[conspire] question about EIDE ATA hard drive to buy

Rick Moen rick at linuxmafia.com
Thu Dec 21 13:17:07 PST 2006

Quoting Don Marti (dmarti at zgp.org):

> Nice of the manufacturers to put a thermometer on
> each drive, isn't it?
> smartd logs this, along with other drive self-test info.
>   http://www.linuxjournal.com/article/6983
> Rick, what drive temperatures do you consider to be
> "needs work" and "needs immediate attention" points?

If I had to pick a number, I'd say around 40 degrees C, I start getting
really concerned, and I'm much happier seeing 25-30, if possible --
though that's off the top of my head.

I realise this really _does_ make me a fossil, but:  Since I started
doing this stuff long before we had Smartmontools to track internal
drive reporting, I got accustomed to doing this (well, part of it --
more below) by feel and by intuition -- sometimes, learning from my own
screw-ups, sometimes from others'.

One of those screwups was negligently frying a 2.1GB IBM SCSI drive
during a heat wave in SOMA.  My main workstation was a vertical
mid-tower with two SCSI drives mounted in an aluminum U-bracket, and I'd
negligently jammed the two drives against one another as close as
possible to the bottom of the U (in the two lowest bays), with the
result that the lower drive's electronics had only about a 5 mm air gap
above the bottom of the U bracket -- and poor air circulation.  

I was rebuilding the machine (stripped to my waist on account of the
very warm day -- over 100 degrees F, upstairs of the CoffeeNet), and had
the lid off (which with that design, as with many, actually _impairs_
air flow through the box), and left it that way as I was reloading the
OS from CD-ROM.  I started getting gibberish at the end of install:
Directory readings had large amounts of random garbage.  I quickly
realised that heat buildup had fried some of the electronics on the
lower drive's printed circuit board.  Feeling the drive board and metal
surfaces, it was no longer even comfortable to touch (i.e., was not just
warm but uncomfortably hot).

Having no shame, I called up IBM and described the symptom but not the
root cause, and got a free replacement under warranty.

I then took some metal-working tools and snipped a 120 mm more-or-less
round hole in the bottom of the U-bracket, and mounted a big muffin fan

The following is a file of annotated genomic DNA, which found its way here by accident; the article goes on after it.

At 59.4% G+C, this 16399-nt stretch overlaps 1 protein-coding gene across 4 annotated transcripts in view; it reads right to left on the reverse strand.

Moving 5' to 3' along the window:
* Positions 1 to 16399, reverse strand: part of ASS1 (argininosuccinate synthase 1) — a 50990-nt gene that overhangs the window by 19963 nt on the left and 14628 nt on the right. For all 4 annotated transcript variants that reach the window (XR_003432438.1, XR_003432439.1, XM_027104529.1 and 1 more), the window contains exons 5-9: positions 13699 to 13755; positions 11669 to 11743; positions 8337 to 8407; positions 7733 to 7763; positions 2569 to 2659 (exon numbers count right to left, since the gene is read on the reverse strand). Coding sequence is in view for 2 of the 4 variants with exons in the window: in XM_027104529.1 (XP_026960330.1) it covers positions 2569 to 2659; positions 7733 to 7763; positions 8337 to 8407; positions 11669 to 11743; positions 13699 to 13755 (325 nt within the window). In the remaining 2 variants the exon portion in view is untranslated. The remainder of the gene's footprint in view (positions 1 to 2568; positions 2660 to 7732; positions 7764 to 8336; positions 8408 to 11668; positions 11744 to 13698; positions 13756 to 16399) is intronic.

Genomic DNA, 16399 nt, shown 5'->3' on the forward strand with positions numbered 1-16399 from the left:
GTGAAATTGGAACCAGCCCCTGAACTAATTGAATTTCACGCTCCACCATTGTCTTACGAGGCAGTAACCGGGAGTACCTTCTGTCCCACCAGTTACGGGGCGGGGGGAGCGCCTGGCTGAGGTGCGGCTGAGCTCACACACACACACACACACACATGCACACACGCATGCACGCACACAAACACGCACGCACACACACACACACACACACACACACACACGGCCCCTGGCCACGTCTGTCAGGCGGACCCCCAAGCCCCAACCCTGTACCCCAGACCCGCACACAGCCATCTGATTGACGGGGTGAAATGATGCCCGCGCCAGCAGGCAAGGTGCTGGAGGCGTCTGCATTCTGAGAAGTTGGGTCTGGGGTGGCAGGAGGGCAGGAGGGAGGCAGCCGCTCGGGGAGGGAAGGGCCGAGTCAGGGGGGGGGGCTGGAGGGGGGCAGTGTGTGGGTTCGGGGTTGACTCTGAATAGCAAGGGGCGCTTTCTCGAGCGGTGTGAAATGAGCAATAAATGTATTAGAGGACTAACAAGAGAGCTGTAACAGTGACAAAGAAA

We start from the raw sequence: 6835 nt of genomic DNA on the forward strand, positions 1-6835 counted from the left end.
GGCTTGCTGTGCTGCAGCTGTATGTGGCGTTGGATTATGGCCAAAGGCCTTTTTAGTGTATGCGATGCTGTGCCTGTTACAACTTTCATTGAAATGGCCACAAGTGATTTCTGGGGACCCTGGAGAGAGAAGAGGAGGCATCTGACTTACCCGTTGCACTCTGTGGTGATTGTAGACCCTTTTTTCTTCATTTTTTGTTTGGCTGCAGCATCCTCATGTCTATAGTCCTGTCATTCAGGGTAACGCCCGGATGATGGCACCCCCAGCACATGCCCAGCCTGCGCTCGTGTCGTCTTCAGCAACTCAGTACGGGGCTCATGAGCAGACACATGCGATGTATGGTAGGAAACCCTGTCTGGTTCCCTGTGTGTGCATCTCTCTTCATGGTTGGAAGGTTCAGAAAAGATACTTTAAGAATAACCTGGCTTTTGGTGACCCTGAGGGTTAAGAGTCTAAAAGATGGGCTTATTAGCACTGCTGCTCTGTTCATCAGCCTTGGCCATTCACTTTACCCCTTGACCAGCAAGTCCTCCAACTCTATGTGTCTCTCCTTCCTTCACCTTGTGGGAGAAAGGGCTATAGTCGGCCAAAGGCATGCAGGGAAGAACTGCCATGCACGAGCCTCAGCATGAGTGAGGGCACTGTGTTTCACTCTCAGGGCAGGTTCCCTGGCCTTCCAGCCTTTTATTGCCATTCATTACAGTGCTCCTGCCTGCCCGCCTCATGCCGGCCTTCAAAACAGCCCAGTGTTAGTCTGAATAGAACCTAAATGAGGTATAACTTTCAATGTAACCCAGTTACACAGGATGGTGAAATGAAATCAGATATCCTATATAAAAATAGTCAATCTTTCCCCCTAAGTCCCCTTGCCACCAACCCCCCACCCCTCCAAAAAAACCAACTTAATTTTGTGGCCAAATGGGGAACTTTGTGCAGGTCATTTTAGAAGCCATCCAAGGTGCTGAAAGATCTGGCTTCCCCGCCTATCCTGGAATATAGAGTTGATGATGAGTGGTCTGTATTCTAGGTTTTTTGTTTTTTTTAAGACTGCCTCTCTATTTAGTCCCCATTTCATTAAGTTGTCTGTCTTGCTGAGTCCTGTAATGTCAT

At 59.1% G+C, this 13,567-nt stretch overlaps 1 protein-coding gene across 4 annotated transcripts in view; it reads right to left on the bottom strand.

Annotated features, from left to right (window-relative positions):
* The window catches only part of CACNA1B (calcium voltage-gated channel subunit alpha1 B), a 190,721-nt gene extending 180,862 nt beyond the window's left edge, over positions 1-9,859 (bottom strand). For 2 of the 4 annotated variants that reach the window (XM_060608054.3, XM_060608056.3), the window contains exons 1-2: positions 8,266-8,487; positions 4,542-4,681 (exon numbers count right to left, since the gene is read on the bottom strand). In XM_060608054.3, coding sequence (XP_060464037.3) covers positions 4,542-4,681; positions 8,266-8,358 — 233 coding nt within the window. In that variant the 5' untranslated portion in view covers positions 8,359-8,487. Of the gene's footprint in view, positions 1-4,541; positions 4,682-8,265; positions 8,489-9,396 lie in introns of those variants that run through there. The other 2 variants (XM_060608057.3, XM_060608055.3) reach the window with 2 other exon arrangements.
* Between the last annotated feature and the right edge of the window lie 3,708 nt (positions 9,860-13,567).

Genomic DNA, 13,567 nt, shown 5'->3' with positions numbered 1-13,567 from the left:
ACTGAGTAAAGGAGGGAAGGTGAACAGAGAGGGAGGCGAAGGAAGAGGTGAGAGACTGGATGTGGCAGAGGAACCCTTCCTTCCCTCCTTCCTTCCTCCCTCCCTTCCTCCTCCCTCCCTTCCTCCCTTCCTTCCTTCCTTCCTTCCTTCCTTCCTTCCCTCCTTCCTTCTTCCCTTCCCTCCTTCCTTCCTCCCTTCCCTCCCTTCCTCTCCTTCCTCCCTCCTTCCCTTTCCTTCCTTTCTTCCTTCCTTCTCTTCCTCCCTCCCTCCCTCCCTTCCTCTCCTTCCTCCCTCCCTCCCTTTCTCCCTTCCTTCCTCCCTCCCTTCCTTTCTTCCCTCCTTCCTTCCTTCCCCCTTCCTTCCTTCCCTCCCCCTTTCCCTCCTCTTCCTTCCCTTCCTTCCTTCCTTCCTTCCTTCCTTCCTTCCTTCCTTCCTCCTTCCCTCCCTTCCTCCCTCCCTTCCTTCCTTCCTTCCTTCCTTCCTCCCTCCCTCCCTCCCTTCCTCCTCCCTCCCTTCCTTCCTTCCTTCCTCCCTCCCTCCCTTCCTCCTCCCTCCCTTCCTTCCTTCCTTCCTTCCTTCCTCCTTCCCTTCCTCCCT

blowing upwards.  I also never, ever repeated the error of packing hard
drives that closely with that little clearance or air flow.  And of
course I avoided minitowers and other too-tiny cases, as those simply
cannot handle significant heat sources (such as two 7200 RPM SCSI
drives) at all.

Last, I make a point of making sure any newly deployed drives are only
warm to the point of being still quite comfortable to touch, after
reaching heat equilibrium.

Getting back to the point about the Deathstar drives, intuition (and
having talked to a few of the involved parties at the time) suggests
that the bulk of the failures _may_ have been desktop users unaware of
the possibility of heat damage, who just blithely mounted a hot-running
7200 RPM drive into cases with poor heat-handling capacity, and who
never thought to leave the case open for the first hour and then feel
the drive case to check for unacceptable heat buildup.  Of course, it
helps to have done this with normally-running drives to know how hot is
normal, but let's just say that if you're even tempted in any way to
pull your fingers back, it's way too hot, and you need to fix the

The evidence (somewhat) suggests that the Thailand facility made some
big batches of drives that were more vulnerable to damage from heat 
buildup than most, thus affecting the 7200 RPM models in particular, but 
it _also_ suggests that cautious people who paid attention to heat
problems were able to use those drives with no more than normal failure

Cheers,              First they came for the verbs, and I said nothing, for
Rick Moen            verbing weirds language.  Then, they arrival for the nouns
rick at linuxmafia.com  and I speech nothing, for I no verbs. - Peter Ellis

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